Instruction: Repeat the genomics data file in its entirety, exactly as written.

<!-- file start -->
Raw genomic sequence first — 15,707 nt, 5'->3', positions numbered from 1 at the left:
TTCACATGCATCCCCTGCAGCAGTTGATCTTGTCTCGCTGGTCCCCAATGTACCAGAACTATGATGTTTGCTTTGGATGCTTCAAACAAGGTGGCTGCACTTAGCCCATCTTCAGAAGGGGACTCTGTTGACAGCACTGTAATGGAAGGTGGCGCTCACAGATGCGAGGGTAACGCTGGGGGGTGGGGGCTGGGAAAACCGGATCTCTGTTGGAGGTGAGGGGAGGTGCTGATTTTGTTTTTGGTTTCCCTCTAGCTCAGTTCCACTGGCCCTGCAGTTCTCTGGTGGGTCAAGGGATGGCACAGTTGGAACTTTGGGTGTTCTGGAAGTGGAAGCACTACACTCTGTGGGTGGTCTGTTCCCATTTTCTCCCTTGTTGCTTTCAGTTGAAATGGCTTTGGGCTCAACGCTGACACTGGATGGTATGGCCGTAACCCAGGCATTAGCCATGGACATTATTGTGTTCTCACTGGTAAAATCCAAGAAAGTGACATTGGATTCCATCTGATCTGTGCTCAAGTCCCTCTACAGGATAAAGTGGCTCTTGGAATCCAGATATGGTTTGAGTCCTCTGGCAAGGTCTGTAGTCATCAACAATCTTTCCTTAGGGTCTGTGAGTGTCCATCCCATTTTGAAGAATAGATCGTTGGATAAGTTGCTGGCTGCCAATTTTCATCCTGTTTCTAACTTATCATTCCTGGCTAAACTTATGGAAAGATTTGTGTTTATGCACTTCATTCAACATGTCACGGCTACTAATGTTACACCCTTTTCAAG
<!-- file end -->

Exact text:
Raw genomic sequence first — 15,707 nt, 5'->3', positions numbered from 1 at the left:
TTCACATGCATCCCCTGCAGCAGTTGATCTTGTCTCGCTGGTCCCCAATGTACCAGAACTATGATGTTTGCTTTGGATGCTTCAAACAAGGTGGCTGCACTTAGCCCATCTTCAGAAGGGGACTCTGTTGACAGCACTGTAATGGAAGGTGGCGCTCACAGATGCGAGGGTAACGCTGGGGGGTGGGGGCTGGGAAAACCGGATCTCTGTTGGAGGTGAGGGGAGGTGCTGATTTTGTTTTTGGTTTCCCTCTAGCTCAGTTCCACTGGCCCTGCAGTTCTCTGGTGGGTCAAGGGATGGCACAGTTGGAACTTTGGGTGTTCTGGAAGTGGAAGCACTACACTCTGTGGGTGGTCTGTTCCCATTTTCTCCCTTGTTGCTTTCAGTTGAAATGGCTTTGGGCTCAACGCTGACACTGGATGGTATGGCCGTAACCCAGGCATTAGCCATGGACATTATTGTGTTCTCACTGGTAAAATCCAAGAAAGTGACATTGGATTCCATCTGATCTGTGCTCAAGTCCCTCTACAGGATAAAGTGGCTCTTGGAATCCAGATATGGTTTGAGTCCTCTGGCAAGGTCTGTAGTCATCAACAATCTTTCCTTAGGGTCTGTGAGTGTCCATCCCATTTTGAAGAATAGATCGTTGGATAAGTTGCTGGCTGCCAATTTTCATCCTGTTTCTAACTTATCATTCCTGGCTAAACTTATGGAAAGATTTGTGTTTATGCACTTCATTCAACATGTCACGGCTACTAATGTTACACCCTTTTCAAG